After what seems like weeks of rain, the weatherman is forecasting blue skies all week, so Dad and I headed to the hayfield today. Dad mowed with the Massey Ferguson 245 and I mowed with the John Deere 2010 (which is about twice my age). It seems like all the neighbors watched the same weather forecast as we did. I met Danielle at Napolis for pizza tonight and it seemed like in every field along the way (13 miles) there was a tractor mowing hay. Everyone's first cut hay crop is looking great. All the rain has really helped. Hopefully the rain will hold off for the rest of the week now. This time of the year when the daytime temperatures average in the mid 70's, it will take most of the week for the hay to dry. Hopefully we can begin baling maybe on Thursday, but more likely on Friday.

hay on the ground

I managed to snap a couple pics of the Chambourcin vines in the Naked Creek Vineyard. Things are looking great there. I've been scouting for evidence of fungal disease and haven't noticed anything to be alarmed about. I did notice a light amount of spotting on a couple canes of one Chambourcin vine that looks like phomopsis. Considering how much phomopsis we've seen there in the last couple of years, I'm expecting to see some occurrence. I'm trying to be very proactive in preventative measures this year.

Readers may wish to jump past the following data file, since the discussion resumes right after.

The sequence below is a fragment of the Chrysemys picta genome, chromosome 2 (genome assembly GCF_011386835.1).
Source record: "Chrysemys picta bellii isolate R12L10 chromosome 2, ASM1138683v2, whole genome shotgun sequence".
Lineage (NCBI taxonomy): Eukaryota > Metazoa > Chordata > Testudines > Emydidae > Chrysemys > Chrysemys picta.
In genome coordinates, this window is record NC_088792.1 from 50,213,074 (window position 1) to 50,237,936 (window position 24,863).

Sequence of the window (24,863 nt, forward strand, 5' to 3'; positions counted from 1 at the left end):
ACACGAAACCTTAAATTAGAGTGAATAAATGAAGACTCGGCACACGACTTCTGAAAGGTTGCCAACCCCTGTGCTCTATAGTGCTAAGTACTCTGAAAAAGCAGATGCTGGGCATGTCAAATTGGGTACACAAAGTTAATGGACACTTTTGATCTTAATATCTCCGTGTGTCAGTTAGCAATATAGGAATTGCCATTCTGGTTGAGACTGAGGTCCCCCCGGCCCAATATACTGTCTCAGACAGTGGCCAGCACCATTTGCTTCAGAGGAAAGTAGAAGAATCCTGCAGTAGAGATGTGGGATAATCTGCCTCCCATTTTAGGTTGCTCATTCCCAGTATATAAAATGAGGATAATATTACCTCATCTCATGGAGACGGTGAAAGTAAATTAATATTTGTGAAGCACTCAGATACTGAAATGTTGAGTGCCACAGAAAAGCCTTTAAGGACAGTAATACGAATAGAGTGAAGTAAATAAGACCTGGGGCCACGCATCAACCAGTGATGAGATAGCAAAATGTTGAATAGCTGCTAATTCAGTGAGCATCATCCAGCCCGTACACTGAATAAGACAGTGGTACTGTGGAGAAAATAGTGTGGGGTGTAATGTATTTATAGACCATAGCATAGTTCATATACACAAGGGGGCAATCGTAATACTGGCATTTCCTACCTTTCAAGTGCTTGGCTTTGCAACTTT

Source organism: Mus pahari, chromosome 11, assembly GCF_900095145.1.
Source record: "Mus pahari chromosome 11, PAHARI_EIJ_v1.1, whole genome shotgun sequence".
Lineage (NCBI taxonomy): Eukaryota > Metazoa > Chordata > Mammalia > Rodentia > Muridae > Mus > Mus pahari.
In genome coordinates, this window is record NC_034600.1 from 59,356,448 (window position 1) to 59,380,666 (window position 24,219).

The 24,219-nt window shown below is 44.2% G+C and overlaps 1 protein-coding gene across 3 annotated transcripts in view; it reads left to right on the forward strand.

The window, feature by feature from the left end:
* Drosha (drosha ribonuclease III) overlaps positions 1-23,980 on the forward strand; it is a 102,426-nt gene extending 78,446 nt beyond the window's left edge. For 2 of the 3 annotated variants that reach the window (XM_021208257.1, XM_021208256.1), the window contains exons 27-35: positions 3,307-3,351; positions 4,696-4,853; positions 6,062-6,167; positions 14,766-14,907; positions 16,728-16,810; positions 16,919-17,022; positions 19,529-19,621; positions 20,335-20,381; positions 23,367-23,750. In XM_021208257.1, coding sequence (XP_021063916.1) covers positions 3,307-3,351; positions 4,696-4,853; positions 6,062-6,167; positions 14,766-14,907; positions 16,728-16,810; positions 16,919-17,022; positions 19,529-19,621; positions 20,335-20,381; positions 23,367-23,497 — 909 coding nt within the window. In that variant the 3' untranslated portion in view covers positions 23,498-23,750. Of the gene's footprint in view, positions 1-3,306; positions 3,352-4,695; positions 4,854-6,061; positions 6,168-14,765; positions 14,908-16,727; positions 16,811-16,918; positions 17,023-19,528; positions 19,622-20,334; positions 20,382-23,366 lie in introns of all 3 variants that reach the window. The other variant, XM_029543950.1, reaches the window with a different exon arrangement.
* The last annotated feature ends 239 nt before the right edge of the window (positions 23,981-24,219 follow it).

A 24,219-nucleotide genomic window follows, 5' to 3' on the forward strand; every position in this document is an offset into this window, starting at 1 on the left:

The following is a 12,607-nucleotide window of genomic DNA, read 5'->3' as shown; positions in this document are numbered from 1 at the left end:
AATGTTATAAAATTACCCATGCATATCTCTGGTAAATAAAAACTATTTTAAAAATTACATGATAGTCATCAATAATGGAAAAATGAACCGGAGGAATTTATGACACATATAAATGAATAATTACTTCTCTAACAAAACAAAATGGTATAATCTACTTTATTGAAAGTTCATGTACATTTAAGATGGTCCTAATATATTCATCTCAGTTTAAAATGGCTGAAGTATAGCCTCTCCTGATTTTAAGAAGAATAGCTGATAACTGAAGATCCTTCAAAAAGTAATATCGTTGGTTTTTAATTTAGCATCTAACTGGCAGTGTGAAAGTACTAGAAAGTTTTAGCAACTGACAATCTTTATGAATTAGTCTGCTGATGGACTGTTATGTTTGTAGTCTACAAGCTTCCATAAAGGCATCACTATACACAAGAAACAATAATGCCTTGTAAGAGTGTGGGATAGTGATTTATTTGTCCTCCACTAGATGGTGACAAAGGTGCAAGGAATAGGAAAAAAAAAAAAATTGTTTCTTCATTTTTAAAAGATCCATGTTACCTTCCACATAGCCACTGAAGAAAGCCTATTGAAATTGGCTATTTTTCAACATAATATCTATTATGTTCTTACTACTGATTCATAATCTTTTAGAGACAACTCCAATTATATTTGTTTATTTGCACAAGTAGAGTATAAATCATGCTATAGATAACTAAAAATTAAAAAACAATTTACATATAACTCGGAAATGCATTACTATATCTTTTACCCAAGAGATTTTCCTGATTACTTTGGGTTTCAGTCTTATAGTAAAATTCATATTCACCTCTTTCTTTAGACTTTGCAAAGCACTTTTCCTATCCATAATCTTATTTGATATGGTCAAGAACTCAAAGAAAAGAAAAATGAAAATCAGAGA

Chambourcin vines at Naked Creek Vineyard 5/18/09

Chambourcin flowers forming in the Naked Creek Vineyard

Monday, May 11, 2009

Spring in Full Swing

Spring is here with a vengeance and I think we're on the way to making up for our rain fall shortfall, which is a great thing; but it seems like we're going to get it all in a months time! There have been lots of happenings around the farm over the last couple weeks (even between showers). I forget how fast the grass can grow here in the Spring with an abundance of rainfall. Along with the grass we're now seeing lots of color coming from a few flowers planted last Summer.